The Minister for Foreign Affairs has said the backstop agreement on the Irish border has been turned into a "green and orange" issue.

Simon Coveney also said getting a good deal for Ireland in the Brexit talks is being hampered by the actions of political parties.

Mr Coveney said that Ireland cannot allow one political party in Northern Ireland - the DUP - to veto proposals on the backstop agreement.

Speaking on RTÉ's Marian Finucane programme, Mr Coveney said: "We need to get a deal" and that while the DUP has a role to play in supporting the British government, Ireland [and the EU] does not have a 'confidence and supply' agreement with any political party in Northern Ireland.

He said Ireland is not seeking "in any way" to threaten or undermine the constitutional integrity of the United Kingdom, but accused Sinn Féin of "spreading fear" among unionists by calling previously for a border poll.

He said there is a danger that some parties had turned the efforts to get the backstop agreement into some sort of mechanism to change the border and this was making unionists fearful.

Mr Coveney said a backstop deal must be nailed down, but there are legal hurdles to be overcome first.

He said he believed an agreement can be found and he trusted that British Prime Minister Theresa May is not going back on the commitments she made last December on the so-called backstop agreement.

He said the Taoiseach will never sign a withdrawal treaty that does not ensure the commitments given to Ireland on the border are not followed through on.


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Yesterday, DUP leader Arlene Foster repeated her warning that her party will veto any "attempt to undermine the economic or constitutional integrity of the United Kingdom".

She said: "Our red line from day one of these negotiations has been that there can be no border between Northern Ireland and Great Britain.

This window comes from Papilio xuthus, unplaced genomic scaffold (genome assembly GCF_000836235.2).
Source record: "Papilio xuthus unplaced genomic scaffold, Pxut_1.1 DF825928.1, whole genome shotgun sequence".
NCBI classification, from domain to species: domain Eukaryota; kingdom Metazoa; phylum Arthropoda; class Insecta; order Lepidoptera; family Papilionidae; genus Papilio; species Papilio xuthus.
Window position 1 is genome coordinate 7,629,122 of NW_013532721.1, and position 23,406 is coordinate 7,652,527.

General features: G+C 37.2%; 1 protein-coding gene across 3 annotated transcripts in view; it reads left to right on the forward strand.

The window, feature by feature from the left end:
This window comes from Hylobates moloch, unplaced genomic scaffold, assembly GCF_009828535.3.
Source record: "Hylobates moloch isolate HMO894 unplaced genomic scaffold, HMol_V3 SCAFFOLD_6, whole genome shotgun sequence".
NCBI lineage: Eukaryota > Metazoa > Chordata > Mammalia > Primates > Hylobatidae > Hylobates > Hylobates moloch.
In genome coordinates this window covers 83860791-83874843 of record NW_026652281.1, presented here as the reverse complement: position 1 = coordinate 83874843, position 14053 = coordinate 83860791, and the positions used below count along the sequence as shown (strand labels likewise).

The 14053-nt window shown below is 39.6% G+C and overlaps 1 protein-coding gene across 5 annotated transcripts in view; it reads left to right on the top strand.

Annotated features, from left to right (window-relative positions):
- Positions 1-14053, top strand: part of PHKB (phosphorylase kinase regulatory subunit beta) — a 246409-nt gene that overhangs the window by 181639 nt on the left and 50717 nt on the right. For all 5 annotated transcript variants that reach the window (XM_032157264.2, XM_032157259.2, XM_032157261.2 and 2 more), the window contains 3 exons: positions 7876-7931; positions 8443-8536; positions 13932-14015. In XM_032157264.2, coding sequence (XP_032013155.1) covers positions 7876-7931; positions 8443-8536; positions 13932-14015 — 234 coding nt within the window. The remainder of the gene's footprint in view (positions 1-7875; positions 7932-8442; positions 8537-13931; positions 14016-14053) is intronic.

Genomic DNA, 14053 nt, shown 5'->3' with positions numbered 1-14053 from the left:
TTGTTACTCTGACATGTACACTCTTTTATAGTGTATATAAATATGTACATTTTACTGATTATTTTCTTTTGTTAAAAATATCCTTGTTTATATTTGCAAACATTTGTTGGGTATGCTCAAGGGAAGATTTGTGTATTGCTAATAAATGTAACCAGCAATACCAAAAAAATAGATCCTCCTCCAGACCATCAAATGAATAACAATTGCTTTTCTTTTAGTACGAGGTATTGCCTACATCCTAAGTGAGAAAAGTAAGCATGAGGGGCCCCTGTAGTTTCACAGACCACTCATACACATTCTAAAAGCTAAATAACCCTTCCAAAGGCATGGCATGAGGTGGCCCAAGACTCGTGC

"We continue our intensive work with the [UK] government to ensure that we leave the EU in a manner which protects the constitutional and economic integrity of the United Kingdom and enables us to take back control of our laws, borders and money."

Mr Coveney said there are aspects of Theresa May's 'Chequers plan' that can be worked on.

He said the UK had now committed to working on a revised text for the backstop and he called for an intensification of talks between the UK and the EU Brexit teams.

Sinn Féin President Mary Lou McDonald said: "The backstop, as agreed in December, was to secure the interests of our economy, our people and our agreements. It is a common-sense solution to the British Brexit. It would deliver for all our people, north and south.

"It is clear the DUP has a reckless disregard for the economy, agreements, livelihoods and jobs of the North.

"They do not represent the views of the majority of people nor the interests of the economy.

"The days of unionist veto are gone and will not be replaced by a Tory veto," said Ms McDonald.

Earlier, Britain's Foreign Secretary said the European Union should end its blanket refusals of British proposals in the Brexit talks. 

Jeremy Hunt said any EU belief that Britain would capitulate was misplaced, and he called on EU leaders to "step back from the abyss".

He was echoing comments made by Mrs May yesterday, who said talks had hit an impasse and she demanded new proposals and respect from EU leaders.

Mr Hunt, who voted 'remain' in the 2016 referendum on EU membership, said that people in Britain were increasingly content to leave the bloc without a deal.

"If the EU's view is that just by saying no to every proposal made by the United Kingdom, we will eventually capitulate and end up either with a Norway option or indeed staying in the EU, if that is their view then they've profoundly misjudged the British people," he told BBC radio.

"We may be polite, but we have a bottom line. And so they need to engage with us now in seriousness."

Yesterday evening European Council President Donald Tusk said he was convinced a compromise could still be found in the talks.

Taoiseach Leo Varadkar also said he does not believe there will be a no-deal Brexit, saying he is working with other European leaders to avoid such a scenario.

Mr Varadkar said he is working to secure a deal before the end of the year, but preferably sooner.

Britain is due to formally leave the EU on 29 March 2019.